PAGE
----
Boster Pathways-> Cytoskeletal Regulation and Vesicle Trafficking

Regulation of Actin Dynamics Pathway


Microtubules are essential for cell polarity, polarized cell motility, intracellular vesicle trafficking, and chromosomal segregation during mitosis. Microtubules (MTs) are nonequilibrium polymers of /-tubulin heterodimers that undergo GTP hydrolysis on the -tubulin subunit after construction.

What are microtubules?

Actin filaments are formed in the eukaryotic cells and are essential for many of the movements especially those involving the cell surface without action filaments e.g an animal cell could not crawl along a surface , engulf a large particle by phagocytosis or divide into two. Actin is unstable but it can be stable structures in cells e.g the contractile apparatus of muscles.

Actin dymanics pathway can be regulated in various number of ways including the phosphorylation/dephosphorylation of the colifin, through the Rho family GTPases, G-actin binding proteins, the Arp2/3 complex among others.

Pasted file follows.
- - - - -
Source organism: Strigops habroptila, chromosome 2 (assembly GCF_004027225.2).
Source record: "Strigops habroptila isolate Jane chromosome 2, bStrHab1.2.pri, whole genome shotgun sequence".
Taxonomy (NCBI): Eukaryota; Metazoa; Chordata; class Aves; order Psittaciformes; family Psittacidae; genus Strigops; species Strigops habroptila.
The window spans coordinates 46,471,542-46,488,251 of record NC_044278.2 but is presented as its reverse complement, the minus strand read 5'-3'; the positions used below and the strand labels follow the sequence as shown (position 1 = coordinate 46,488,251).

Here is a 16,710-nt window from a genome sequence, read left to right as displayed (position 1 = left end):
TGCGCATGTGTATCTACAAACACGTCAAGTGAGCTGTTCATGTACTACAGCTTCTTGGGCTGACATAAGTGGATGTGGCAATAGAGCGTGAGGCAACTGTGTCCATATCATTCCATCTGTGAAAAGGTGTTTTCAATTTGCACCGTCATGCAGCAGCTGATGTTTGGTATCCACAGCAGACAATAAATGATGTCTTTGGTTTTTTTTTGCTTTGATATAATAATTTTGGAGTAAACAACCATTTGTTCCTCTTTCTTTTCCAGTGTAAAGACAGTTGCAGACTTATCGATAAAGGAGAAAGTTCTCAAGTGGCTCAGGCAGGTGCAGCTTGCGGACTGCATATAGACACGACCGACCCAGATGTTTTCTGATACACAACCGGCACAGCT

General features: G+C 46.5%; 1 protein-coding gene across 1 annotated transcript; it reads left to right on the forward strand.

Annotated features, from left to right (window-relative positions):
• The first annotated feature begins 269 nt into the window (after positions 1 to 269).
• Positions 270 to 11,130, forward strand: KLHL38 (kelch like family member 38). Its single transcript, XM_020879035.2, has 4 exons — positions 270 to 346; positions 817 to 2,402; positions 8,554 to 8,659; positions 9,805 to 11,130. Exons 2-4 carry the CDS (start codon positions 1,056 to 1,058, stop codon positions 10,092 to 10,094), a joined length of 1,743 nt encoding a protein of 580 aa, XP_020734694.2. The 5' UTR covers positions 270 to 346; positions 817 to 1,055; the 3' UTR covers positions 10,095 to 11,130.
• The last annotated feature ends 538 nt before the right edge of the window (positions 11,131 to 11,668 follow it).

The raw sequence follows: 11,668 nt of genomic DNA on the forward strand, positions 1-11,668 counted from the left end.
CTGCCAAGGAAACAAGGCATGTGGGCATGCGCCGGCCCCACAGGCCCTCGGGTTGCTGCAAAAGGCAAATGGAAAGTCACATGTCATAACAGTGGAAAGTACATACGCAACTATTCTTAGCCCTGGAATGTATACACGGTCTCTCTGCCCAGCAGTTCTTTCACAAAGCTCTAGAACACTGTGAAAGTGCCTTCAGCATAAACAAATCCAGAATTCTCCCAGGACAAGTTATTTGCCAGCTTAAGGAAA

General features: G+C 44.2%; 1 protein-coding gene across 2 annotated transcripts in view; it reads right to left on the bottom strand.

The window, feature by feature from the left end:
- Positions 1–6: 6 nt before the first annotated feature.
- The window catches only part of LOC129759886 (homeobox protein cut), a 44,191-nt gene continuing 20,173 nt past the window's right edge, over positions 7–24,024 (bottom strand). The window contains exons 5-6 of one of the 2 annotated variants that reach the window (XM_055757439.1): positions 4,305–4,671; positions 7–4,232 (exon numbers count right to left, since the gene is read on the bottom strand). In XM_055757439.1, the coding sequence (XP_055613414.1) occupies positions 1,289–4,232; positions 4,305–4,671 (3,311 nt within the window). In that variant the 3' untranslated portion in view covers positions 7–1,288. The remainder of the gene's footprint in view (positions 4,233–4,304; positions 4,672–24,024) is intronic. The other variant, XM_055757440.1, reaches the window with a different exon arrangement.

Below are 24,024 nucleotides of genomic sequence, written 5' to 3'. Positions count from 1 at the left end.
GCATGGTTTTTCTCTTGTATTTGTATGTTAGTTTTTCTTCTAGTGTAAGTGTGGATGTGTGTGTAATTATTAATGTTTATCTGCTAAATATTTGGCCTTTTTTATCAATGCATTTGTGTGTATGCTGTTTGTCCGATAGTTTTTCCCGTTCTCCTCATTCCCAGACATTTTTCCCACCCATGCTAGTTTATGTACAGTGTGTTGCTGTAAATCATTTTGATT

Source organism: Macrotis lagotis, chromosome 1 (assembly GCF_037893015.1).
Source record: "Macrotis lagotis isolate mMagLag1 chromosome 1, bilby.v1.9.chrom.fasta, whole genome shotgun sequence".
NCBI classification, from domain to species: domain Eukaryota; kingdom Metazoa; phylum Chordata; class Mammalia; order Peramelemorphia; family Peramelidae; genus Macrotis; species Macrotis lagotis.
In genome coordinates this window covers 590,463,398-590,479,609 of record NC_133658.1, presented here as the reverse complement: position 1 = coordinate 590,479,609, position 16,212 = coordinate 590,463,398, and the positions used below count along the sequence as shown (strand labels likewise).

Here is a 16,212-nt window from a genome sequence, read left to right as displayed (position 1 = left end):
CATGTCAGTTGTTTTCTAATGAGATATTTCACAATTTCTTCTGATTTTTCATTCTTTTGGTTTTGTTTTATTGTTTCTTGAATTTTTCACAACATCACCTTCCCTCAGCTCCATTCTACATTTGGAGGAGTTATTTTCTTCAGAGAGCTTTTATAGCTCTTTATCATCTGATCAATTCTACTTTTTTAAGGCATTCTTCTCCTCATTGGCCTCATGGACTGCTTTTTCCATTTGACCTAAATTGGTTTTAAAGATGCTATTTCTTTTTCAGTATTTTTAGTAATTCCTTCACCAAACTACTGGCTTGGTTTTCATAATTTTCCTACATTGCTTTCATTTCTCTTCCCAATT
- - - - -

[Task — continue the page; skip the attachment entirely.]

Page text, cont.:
History of Actin

Actin was first observed experimentally in 1887 by W. D. Halliburton, who extracted a protein from muscle that "coagulated" preparations of myosin and which he dubbed "myosin-ferment" (Halliburton 1887). However, Halliburton was unable to further characterize his findings and the discovery of actin is generally credited instead to Brúnó F. Straub.

RHO FAMILY GTPases

Signals received by cell receptors through chemical messengers like the growth factor, hormones and cytokines are transmitted to Rho family GTPases and more so Rho, Rac, Cdc42. Actomyosin, movement, lamellipodia and filopodia formation develops due to the dispatchment of the intergraded signalling pathways to the cytoskeleton effector proteins.

Cell migration, cytokinesis, endocytosis, morphogenesis during development can be impaired due to the ectopic expression of dominant negative mutants of Rho family GTPases in the mammmalian cells.



History of Actin

Actin was first observed experimentally in 1887 by W. D. Halliburton, who extracted a protein from muscle that "coagulated" preparations of myosin and which he dubbed "myosin-ferment" (Halliburton 1887). However, Halliburton was unable to further characterize his findings and the discovery of actin is generally credited instead to Brúnó F. Straub.